In a new study, RNA patterns related to hepatocellular carcinoma (HCC) and multiple myeloma (MM) showed potential to help distinguish between cancerous and precancerous states. The results of this study were reported in the journal NPJ Precision Oncology.

The researchers who conducted the study explained in their report that many studies have examined early detection of cancer based on distinguishing between cancerous and noncancerous, or control, conditions. However, those regarding discrimination of cancerous from precancerous states have been more limited. The researchers explained there are potential benefits to patients in identification of precancerous states, and currently diagnosis of cancer often utilizes invasive or expensive techniques. They considered an unmet clinical need to be a blood test that can distinguish precancerous conditions to aid in management.

In this study, the researchers developed models using cell-free messenger RNA (mRNA) profiling to distinguish between cancerous, precancerous, and noncancerous states related to HCC and MM. Both HCC and MM are often preceded by precancerous states, such as liver cirrhosis and monoclonal gammopathy of undetermined significance (MGUS), respectively. For model development, the researchers sequenced cell-free mRNA obtained from the plasma of 8 patients with HCC, 10 patients with MM, 12 patients with liver cirrhosis, 12 patients with MGUS, and 20 donors without cancer who were considered to represent the noncancerous state.

Continue Reading

The researchers analyzed cell-free mRNA profiles using different classification algorithms to develop models for distinguishing between cancerous and noncancerous states. Top genes identified for comparisons mostly reflected liver-specific genes for HCC or genes with high expression in the bone marrow for MM. Expression levels of many of these genetic biomarkers for either HCC or MM tended to gradually increase from noncancerous, through precancerous, to cancerous states.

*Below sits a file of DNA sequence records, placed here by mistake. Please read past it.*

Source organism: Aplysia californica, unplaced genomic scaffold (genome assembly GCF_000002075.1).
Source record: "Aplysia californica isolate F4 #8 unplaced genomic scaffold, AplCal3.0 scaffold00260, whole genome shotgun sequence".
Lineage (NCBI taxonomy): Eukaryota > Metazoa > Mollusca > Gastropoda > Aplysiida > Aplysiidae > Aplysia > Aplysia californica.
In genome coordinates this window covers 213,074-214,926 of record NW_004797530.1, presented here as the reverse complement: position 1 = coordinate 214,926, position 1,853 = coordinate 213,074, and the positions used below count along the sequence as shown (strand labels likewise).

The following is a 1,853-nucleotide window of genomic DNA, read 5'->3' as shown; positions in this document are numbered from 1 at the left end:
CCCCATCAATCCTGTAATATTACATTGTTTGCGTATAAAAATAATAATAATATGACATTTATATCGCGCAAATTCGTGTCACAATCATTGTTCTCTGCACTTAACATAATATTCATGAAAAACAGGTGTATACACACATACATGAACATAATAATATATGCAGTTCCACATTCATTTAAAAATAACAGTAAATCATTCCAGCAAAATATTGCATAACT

Cell-free mRNA profiling seemed able to help distinguish both HCC and MM from their precancerous and noncancerous states based on tests of accuracy across models. An analysis of a model including MM, MGUS, and noncancerous states showed an accuracy of 86.8%. An analysis of a similar model with HCC, liver cirrhosis, and noncancerous states had an accuracy of 90.6%.

Additionally, a test to validate the biomarkers used in 1 model for distinguishing cancerous and noncancerous states, using samples from a different population, showed a value of 0.86 in an area-under-the-curve analysis. However, the researchers indicated that results related to distinguishing precancerous states, while promising, should undergo further validation. The researchers also noted that the stability of cell-free RNA, and the biological origins of biomarkers used in this study, have not been fully evaluated.

“In summary, we report a proof of principle that global profiling of cell-free mRNA has the potential to establish a platform for longitudinal monitoring of disease progression across both solid and hematologic cancers,” the researchers concluded in their report.


Roskams-Hieter B, Kim HJ, Anur P, et al. Plasma cell-free RNA profiling distinguishes cancers from premalignant conditions in solid and hematologic malignancies. NPJ Precis Oncol. 2022;6(1):28. doi:10.1038/s41698-022-00270-y